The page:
A trip to the doctor is almost a guarantee of misery. You’ll make an appointment months in advance. You’ll probably wait for several hours until you hear “the doctor will see you now”-but only for fifteen minutes! Then you’ll wait even longer for lab tests, the results of which you’ll likely never see, unless they indicate further (and more invasive) tests, most of which will probably prove unnecessary (much like physicals themselves). And your bill will be astronomical.
In The Patient Will See You Now, Eric Topol, one of the nation’s top physicians, shows why medicine does not have to be that way. Instead, you could use your smartphone to get rapid test results from one drop of blood, monitor your vital signs both day and night, and use an artificially intelligent algorithm to receive a diagnosis without having to see a doctor, all at a small fraction of the cost imposed by our modern healthcare system.
The change is powered by what Topol calls medicine’s “Gutenberg moment.” Much as the printing press took learning out of the hands of a priestly class, the mobile internet is doing the same for medicine, giving us unprecedented control over our healthcare. With smartphones in hand, we are no longer beholden to an impersonal and paternalistic system in which “doctor knows best.” Medicine has been digitized, Topol argues; now it will be democratized. Computers will replace physicians for many diagnostic tasks, citizen science will give rise to citizen medicine, and enormous data sets will give us new means to attack conditions that have long been incurable. Massive, open, online medicine, where diagnostics are done by Facebook-like comparisons of medical profiles, will enable real-time, real-world research on massive populations. There’s no doubt the path forward will be complicated: the medical establishment will resist these changes, and digitized medicine inevitably raises serious issues surrounding privacy. Nevertheless, the result-better, cheaper, and more human health care-will be worth it.
Provocative and engrossing, The Patient Will See You Now is essential reading for anyone who thinks they deserve better health care. That is, for all of us.Read moreRead less
Joshua M. Sharfstein
Firefighters are taught to battle flames. Police learn to respond quickly to 911 calls.
So why are so few health officials prepared for public health crises?
The Public Health Crisis Survival Guide is here to help. Whether it’s an infectious disease outbreak, a scathing news report, or a sudden budget calamity, this book gives public health readers an honest and practical overview of what to do when things go wrong — not just to survive, but to lead and thrive in the most difficult circumstances.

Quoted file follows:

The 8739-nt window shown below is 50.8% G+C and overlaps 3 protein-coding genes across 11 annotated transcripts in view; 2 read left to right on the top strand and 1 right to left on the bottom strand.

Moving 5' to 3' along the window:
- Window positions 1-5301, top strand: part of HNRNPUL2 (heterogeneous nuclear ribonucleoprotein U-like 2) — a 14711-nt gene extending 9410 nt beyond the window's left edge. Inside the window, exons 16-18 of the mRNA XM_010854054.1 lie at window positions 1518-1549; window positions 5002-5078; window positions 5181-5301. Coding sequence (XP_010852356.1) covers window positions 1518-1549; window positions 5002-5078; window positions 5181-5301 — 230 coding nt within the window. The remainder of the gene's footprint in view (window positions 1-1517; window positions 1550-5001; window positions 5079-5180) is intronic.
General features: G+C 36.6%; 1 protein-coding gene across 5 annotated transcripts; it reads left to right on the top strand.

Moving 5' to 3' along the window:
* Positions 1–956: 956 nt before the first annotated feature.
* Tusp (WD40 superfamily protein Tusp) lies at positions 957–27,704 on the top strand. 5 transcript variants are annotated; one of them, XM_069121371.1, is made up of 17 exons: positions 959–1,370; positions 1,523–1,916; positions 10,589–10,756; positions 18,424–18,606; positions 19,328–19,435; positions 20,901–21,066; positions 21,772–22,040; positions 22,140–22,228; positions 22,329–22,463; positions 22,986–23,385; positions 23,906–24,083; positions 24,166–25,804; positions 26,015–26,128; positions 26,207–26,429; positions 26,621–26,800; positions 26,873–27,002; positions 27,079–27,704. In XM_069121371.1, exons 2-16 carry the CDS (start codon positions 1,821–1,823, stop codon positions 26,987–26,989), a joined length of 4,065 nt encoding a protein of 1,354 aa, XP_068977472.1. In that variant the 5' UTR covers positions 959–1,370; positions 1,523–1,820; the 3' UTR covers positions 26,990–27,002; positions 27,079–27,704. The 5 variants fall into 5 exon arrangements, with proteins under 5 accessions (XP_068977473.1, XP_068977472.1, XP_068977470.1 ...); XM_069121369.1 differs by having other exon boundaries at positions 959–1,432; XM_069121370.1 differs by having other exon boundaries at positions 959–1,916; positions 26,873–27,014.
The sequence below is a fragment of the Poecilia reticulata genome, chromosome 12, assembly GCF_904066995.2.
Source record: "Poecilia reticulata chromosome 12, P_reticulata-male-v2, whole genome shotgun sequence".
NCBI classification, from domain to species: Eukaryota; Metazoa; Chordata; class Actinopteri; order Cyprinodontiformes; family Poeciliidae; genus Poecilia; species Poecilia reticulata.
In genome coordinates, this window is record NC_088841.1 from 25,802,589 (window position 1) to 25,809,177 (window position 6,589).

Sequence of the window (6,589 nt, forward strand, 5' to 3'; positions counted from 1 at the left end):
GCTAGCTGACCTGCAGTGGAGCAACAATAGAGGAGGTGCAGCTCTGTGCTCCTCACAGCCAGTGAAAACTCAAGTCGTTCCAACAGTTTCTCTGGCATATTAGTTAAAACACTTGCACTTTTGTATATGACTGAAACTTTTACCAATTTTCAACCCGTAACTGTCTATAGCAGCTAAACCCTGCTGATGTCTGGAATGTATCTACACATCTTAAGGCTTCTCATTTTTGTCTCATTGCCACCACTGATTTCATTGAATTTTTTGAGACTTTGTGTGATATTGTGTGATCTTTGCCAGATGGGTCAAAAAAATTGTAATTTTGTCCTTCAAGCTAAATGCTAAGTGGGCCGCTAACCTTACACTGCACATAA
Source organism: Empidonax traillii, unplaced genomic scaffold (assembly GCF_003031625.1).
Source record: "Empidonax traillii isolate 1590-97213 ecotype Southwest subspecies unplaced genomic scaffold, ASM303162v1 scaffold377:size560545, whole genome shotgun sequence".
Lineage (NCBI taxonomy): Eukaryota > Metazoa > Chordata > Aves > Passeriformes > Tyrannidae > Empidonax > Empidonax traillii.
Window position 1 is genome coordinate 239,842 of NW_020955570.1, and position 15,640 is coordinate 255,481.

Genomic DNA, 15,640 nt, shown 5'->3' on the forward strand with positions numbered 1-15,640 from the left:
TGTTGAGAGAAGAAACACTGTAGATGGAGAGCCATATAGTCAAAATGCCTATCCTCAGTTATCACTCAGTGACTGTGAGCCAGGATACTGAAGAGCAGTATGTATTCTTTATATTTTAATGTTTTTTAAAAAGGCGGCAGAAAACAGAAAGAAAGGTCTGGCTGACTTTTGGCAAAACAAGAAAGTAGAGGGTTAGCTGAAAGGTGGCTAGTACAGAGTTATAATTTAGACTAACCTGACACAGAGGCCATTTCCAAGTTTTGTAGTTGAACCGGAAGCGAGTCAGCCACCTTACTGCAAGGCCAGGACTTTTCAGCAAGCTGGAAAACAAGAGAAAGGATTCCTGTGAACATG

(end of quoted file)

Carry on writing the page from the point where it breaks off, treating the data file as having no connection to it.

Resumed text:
With examples drawn from history, recent headlines, and the author’s own experience at the local, state, and federal levels, this book covers:
· how to recognize, manage, and communicate in a crisis
· how to pivot from managing a crisis to advocating for long-term policy change that can prevent the crisis from happening again
· how to awaken a sense of crisis on a longstanding problem to generate momentum for change
· taboo topics, including whether and how to apologize for mistakes
Written by a voice of experience, practicality, and good humor, The Public Health Crisis Survival Guide will be a source of enrichment and reassurance for the next generation of public health students and practitioners.Read moreRead less
Winner of the 1983 Pulitzer Prize and the Bancroft Prize in American History, this is a landmark history of how the entire American health care system of doctors, hospitals, health plans, and government programs has evolved over the last two centuries.
“The definitive social history of the medical profession in America . . . A monumental achievement.” — H. Jack Geiger, M.D., New York Times Book ReviewRead moreRead less
Vivek H Murthy
The world seems more connected than ever, and yet even before the world went into lockdown, loneliness was at epidemic levels. But what effect is it having on us, and how can we treat it – even at a distance? Murthy’s prescient book reveals the importance of human connection, the hidden impact of loneliness on our health, and the social power of community.
When Obama appointed him Surgeon General of the United States, Dr Vivek Murthy observed the growing health crisis of isolation first-hand. In this ground-breaking book, he traces the roots of the problem, and shows how loneliness lies behind some of our greatest personal and social challenges, from anxiety and depression to addiction and violence. But he also reveals the cure. His search led him to talk to doctors, scientists, parents and community members around the world. The solutions are deceptively simple and easily applicable – and the effects are transformative. And one thing is clear: real human connection is a medical necessity if we want to stay healthy, emotionally and physically. We can all create it, and benefit from it, and it is more urgent than ever that we start now.
Recommended by Emily EelmanRead moreRead less